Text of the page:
The US Fed has dramatically changed its language: it now says inflation is too low.
QEII (the second burst of “quantitative easing”) is steaming up the Potomac and will dock at the Eccles Building (Fed HQ) in November.
The question is, will it work? Or will it simply display the Fed’s impotence in the face of an economy with too much capacity, too little spending and no desire to borrow. Despite colossal amounts of liquidity already, lending continues to contract because the price or supply of credit is not the issue: the great deleveraging of the US economy has only just begun.
No wonder the Federal Open Market Committee’s hand wringing has become more urgent, more fretful.
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Even back in June 2003 when the economy was clearly flirting with deflation and the Fed funds rate was cut to 1%, the statement accompanying that move said only that the probability of an “unwelcome fall in inflation” exceeds that of a rise.
After last month’s meeting that left the Fed funds rate at 0-0.25%, the statement said inflation “is likely to be subdued for some time”.
By switching the language last night to a statement that inflation is now “at levels somewhat below those the committee judges most consistent, over the longer run, with its mandate to promote maximum employment and price stability”, the Fed is signalling for the first time that it’s worried about deflation.
Markets didn’t know what to make of this, and went sideways. Obviously the clear message that the Fed stands willing to “provide additional accommodation” was welcome, but the apparent warning about deflation was unnerving.
Prices are not falling across the board in America yet, but it’s very close. The Cleveland Federal Reserve produces a median CPI as an alternative to the main CPI published each month by the Bureau of Labor Statistics. Instead of weighting and averaging all prices, the researchers at the Cleveland Fed say this provides a better picture of the inflation trend than either the all-items CPI or the core CPI, excluding food and energy.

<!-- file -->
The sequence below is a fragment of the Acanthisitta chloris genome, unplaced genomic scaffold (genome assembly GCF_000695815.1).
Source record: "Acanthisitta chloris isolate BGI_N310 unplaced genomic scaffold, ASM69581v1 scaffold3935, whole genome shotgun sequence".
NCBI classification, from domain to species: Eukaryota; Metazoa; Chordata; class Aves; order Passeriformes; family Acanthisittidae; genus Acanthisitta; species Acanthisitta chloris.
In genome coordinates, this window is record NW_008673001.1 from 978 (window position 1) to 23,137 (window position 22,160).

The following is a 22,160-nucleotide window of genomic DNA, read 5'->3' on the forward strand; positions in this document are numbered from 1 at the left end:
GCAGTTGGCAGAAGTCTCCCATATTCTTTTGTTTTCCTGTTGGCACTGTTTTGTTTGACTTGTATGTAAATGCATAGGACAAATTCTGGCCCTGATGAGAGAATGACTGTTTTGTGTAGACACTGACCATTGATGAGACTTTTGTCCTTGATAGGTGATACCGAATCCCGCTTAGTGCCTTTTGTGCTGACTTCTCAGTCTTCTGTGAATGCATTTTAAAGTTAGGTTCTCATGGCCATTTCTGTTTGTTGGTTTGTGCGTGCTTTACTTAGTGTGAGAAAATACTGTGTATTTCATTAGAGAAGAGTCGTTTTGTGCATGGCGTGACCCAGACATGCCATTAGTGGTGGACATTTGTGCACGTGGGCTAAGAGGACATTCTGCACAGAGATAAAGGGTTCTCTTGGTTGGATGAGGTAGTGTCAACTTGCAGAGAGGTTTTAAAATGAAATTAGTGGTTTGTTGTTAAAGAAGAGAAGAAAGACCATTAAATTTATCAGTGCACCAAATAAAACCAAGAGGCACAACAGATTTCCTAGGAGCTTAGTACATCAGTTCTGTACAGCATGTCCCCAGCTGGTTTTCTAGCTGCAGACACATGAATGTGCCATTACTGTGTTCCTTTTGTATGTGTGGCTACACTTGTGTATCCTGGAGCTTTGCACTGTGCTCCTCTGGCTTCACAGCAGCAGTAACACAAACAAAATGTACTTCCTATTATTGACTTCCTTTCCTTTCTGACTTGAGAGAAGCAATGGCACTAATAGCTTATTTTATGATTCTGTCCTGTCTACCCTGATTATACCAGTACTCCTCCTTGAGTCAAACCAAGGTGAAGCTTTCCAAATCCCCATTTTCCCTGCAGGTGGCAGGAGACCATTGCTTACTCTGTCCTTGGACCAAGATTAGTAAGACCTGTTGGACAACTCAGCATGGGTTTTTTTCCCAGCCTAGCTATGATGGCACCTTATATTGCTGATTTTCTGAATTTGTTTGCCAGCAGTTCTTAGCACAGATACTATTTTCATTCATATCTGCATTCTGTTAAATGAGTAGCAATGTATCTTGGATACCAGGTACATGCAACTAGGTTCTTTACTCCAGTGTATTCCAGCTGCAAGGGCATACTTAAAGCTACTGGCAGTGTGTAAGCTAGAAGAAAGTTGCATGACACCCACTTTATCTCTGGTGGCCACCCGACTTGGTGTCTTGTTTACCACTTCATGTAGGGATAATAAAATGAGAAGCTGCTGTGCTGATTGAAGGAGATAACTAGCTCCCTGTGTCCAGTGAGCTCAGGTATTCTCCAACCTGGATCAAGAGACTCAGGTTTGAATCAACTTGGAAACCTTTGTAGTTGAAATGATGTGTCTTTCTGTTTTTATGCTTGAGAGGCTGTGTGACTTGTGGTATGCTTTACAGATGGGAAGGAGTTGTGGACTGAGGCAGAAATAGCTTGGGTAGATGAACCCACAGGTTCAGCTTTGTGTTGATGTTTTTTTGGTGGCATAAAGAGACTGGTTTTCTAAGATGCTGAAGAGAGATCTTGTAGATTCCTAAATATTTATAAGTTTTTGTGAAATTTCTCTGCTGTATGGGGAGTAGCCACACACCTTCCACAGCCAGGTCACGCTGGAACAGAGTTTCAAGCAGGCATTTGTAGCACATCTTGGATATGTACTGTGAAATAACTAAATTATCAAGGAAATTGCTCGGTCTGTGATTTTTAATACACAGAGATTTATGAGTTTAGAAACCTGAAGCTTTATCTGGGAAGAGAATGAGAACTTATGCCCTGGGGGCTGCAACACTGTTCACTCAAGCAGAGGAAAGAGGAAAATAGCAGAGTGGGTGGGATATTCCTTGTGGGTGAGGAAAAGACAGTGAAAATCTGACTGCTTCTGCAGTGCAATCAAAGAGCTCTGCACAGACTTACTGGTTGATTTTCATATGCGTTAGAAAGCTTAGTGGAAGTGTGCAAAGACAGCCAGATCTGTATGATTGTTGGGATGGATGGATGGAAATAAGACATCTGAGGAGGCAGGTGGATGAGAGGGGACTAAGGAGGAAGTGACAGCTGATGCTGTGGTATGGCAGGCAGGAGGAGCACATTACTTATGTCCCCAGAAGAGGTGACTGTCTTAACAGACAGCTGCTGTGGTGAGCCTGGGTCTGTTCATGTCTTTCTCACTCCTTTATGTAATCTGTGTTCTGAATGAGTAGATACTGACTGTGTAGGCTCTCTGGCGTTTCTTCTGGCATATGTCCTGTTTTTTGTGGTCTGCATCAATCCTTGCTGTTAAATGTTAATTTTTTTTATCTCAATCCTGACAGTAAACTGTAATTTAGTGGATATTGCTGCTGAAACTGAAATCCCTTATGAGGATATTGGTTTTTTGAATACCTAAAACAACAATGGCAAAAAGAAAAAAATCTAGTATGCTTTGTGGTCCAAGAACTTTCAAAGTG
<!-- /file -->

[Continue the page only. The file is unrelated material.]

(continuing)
In August the median CPI was 0.1% higher than July. The month-on-month number has been 0.1% or below for 12 months; in April, amusingly, it was minus zero, before recovering to plus zero in May.
The year-on-year trend for this measure of inflation in the United States is 0.5%.
Pricing power in the US is simply melting away. According to a recent analysis of the August CPI by Dave Rosenberg, of Gluskin Sheff, most industries are losing pricing power and only a few are gaining it: autos, tyres, hotels, jewellery, computers and utilities. Everyone else is finding that their pricing power is vanishing.
That’s because US consumers are on strike. They’re sick of burdening themselves with debt to support the world’s manufacturers and service providers with stuff they don’t need.
The bond market is signalling that this is not a short-term change of attitude, by accepting 2.58% interest on 10-year Treasury bonds. In fact that yield could fall even further since bond pricing at the moment includes an inflation expectation number of 1.8%, which looks high against the median CPI.
Can the US fall into outright deflation whatever Ben Bernanke does? As Barack Obama might say, yes it can.
*This article originally appeared on Business Spectator.